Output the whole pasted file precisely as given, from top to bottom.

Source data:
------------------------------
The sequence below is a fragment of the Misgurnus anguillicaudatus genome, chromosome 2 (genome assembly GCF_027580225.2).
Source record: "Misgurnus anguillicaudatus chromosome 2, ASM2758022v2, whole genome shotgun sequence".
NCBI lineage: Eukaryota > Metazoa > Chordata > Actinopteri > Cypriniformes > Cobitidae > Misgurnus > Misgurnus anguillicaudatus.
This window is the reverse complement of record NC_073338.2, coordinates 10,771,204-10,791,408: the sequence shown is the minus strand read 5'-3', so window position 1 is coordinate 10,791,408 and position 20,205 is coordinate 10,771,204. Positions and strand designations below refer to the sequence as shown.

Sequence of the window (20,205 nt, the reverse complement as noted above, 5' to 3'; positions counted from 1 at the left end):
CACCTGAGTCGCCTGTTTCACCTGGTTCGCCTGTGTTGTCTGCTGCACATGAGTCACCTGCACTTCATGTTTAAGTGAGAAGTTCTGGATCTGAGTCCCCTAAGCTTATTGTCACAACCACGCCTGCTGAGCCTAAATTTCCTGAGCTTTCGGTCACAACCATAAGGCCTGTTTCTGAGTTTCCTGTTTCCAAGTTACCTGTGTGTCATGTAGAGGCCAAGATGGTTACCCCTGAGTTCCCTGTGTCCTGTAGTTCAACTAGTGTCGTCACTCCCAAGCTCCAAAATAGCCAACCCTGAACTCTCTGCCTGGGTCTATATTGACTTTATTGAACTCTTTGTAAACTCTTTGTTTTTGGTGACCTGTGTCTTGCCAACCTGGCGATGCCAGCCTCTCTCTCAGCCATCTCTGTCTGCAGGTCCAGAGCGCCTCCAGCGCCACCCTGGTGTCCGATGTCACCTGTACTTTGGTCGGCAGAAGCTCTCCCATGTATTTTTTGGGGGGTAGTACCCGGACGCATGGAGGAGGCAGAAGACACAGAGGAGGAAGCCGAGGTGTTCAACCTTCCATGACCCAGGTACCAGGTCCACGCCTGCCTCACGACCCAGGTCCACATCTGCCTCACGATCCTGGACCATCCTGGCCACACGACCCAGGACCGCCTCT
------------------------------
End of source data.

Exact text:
The sequence below is a fragment of the Misgurnus anguillicaudatus genome, chromosome 2 (genome assembly GCF_027580225.2).
Source record: "Misgurnus anguillicaudatus chromosome 2, ASM2758022v2, whole genome shotgun sequence".
NCBI lineage: Eukaryota > Metazoa > Chordata > Actinopteri > Cypriniformes > Cobitidae > Misgurnus > Misgurnus anguillicaudatus.
This window is the reverse complement of record NC_073338.2, coordinates 10,771,204-10,791,408: the sequence shown is the minus strand read 5'-3', so window position 1 is coordinate 10,791,408 and position 20,205 is coordinate 10,771,204. Positions and strand designations below refer to the sequence as shown.

Sequence of the window (20,205 nt, the reverse complement as noted above, 5' to 3'; positions counted from 1 at the left end):
CACCTGAGTCGCCTGTTTCACCTGGTTCGCCTGTGTTGTCTGCTGCACATGAGTCACCTGCACTTCATGTTTAAGTGAGAAGTTCTGGATCTGAGTCCCCTAAGCTTATTGTCACAACCACGCCTGCTGAGCCTAAATTTCCTGAGCTTTCGGTCACAACCATAAGGCCTGTTTCTGAGTTTCCTGTTTCCAAGTTACCTGTGTGTCATGTAGAGGCCAAGATGGTTACCCCTGAGTTCCCTGTGTCCTGTAGTTCAACTAGTGTCGTCACTCCCAAGCTCCAAAATAGCCAACCCTGAACTCTCTGCCTGGGTCTATATTGACTTTATTGAACTCTTTGTAAACTCTTTGTTTTTGGTGACCTGTGTCTTGCCAACCTGGCGATGCCAGCCTCTCTCTCAGCCATCTCTGTCTGCAGGTCCAGAGCGCCTCCAGCGCCACCCTGGTGTCCGATGTCACCTGTACTTTGGTCGGCAGAAGCTCTCCCATGTATTTTTTGGGGGGTAGTACCCGGACGCATGGAGGAGGCAGAAGACACAGAGGAGGAAGCCGAGGTGTTCAACCTTCCATGACCCAGGTACCAGGTCCACGCCTGCCTCACGACCCAGGTCCACATCTGCCTCACGATCCTGGACCATCCTGGCCACACGACCCAGGACCGCCTCT